Author: Chris Runeckles
Editors: Shaun Allison and Andy Tharby
Publisher: Crown House Publishing
Details: 160pp, £12.99, paperback
If I were a newly qualified teacher starting at Durrington High School, where the author Chris Runeckles is based and where the basic framework for this book has been outlined and developed by Shaun Allison and Andy Tharby, I would absolutely delighted.
Making Every History Lesson Count provides clear rules on the approach to teaching and learning employed by the school. It offers expectations around lesson planning and assessment, and the types of research on the mind, and the particular types of blogs from other educators, I would be expected to read. The book embodies the perfect “cookbook” or cultural acclimatisation tool. It is “on-boarding” par excellence.
Outside of this particular context, there are questions about whether it truly has, as some of the endorsements on the back cover indicate, wider relevance and traction for teachers trying to create their own successful recipe for teaching and learning in their own context.
The book aims to provide six research-informed principles to support great history teaching, yet the uncritical and simplistic acceptance of cognitive science research and its application to education undermines its purpose.
Cognitive load theory is accepted without a searching appraisal of the methodologies involved and many of the references to cognitive science papers are decades old or regurgitations from bloggers who may or may not have grasped the nuances of the research papers in the first instance. The citation of “old” papers is not really an issue in itself if it is supplemented by more recent literature showing the latest debates, developments and refinements. The absence of such work, either wilfully or through carelessness, undermines the central rationale of the book to include “lessons from cognitive science about learning and memory”. This is not possible if there is no command of the literature.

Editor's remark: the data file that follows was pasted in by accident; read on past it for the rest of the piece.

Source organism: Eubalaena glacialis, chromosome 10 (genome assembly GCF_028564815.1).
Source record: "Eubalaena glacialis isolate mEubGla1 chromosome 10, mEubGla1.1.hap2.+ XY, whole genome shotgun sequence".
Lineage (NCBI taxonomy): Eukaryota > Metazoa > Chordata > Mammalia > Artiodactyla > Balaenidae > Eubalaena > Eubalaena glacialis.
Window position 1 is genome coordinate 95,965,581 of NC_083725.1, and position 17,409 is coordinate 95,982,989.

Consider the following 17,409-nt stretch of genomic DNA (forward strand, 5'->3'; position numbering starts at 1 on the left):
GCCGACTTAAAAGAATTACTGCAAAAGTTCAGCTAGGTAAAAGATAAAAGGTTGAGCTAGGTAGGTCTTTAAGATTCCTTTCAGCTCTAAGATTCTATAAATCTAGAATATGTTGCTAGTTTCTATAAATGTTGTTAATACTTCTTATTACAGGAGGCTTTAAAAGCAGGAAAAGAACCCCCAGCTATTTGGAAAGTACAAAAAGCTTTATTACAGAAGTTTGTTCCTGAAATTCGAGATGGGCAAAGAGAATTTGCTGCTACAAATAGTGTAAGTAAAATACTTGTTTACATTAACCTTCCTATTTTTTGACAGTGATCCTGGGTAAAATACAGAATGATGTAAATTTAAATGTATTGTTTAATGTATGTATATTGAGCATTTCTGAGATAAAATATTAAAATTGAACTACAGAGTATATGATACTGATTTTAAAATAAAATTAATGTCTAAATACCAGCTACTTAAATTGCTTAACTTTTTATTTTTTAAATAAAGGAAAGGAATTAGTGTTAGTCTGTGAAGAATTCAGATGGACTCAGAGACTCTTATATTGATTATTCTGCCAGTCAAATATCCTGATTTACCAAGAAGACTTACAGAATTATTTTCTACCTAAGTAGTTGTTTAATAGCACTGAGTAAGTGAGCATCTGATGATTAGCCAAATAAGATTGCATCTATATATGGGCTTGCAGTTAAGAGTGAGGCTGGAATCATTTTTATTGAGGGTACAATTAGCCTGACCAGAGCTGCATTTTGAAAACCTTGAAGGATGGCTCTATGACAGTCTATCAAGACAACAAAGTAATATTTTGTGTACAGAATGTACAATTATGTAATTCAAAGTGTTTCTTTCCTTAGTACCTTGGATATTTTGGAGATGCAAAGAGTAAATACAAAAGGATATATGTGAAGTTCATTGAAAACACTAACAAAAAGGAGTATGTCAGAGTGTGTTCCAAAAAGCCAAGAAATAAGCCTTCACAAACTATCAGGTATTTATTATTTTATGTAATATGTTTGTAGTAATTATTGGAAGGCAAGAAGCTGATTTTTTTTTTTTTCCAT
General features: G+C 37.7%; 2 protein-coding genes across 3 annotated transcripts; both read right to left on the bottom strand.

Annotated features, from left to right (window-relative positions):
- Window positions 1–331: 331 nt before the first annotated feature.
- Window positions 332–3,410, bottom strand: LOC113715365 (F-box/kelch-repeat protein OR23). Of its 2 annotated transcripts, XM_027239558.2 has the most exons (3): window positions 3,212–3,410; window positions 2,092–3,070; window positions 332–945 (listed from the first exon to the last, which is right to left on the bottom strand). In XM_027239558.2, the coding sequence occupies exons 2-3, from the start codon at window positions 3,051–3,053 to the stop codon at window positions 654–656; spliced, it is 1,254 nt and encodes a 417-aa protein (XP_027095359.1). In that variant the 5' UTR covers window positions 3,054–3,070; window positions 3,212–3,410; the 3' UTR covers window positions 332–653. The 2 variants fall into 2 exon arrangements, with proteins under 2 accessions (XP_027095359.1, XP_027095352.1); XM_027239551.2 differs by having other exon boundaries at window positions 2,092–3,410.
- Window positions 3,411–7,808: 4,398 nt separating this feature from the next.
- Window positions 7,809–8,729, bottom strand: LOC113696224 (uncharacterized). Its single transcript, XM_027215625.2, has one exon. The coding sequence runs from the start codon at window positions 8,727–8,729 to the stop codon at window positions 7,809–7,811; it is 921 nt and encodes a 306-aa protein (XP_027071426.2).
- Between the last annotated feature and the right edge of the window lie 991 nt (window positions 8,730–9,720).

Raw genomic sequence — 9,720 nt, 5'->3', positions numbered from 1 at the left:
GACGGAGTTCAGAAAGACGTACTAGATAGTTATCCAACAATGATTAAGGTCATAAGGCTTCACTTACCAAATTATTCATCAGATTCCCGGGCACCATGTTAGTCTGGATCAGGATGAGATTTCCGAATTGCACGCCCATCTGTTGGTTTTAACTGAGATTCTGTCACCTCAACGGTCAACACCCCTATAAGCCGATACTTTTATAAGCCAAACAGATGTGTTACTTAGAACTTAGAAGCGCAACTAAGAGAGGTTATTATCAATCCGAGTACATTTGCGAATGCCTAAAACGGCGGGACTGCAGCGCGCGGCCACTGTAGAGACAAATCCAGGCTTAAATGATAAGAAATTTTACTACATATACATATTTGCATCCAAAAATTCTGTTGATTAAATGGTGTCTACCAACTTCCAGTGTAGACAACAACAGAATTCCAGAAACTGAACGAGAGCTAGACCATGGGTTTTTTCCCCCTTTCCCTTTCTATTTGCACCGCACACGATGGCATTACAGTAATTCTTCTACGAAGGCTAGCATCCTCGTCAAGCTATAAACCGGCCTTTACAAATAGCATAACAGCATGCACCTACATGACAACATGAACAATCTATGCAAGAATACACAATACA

Proponents of “knowledge-rich” education have suggested that education needs to move beyond genericism, a one-size-fits-all approach to education. Runeckles is careful in the book to argue that this is not his intended aim, but it ends up becoming a generic teaching text because it is surprisingly devoid of history.
Historical examples are used to illustrate a teaching point, but they are deployed to serve the greater master of the overarching teaching model, rather than starting with the subject matter and working through how those principles could be applied. If Runeckles did this, it would be a very different book, but one, I suspect, that would not fit within the theoretical model of teaching and learning at Durrington. That the section “Know Thy Historical Period” is placed at number five, after “Prioritise Learning over Performance”, “Space It Out and Keep Coming Back”, “Set Single Challenging Objectives” and “Getting Them Thinking Hard” in the first major chapter of the text indicates that the theoretical model comes first, not the subject.
I can see this book being very useful for NQTs who need to fit in with the latest thinking about education and assessment in schools. I would also recommend, however, that their time would be enhanced by reading the cognitive science papers and popular books produced by the researchers themselves, and to read Teaching History, the journal for history teachers from the Historical Association.
Whilst they are not perfect on their own, they represent distinct, and palatable, elements of a balanced educational meal and cover in greater depth and detail the specialist areas they seek to serve.
Nick Dennis is director of studies at St Francis’ College, Hertfordshire. He tweets @nickdennis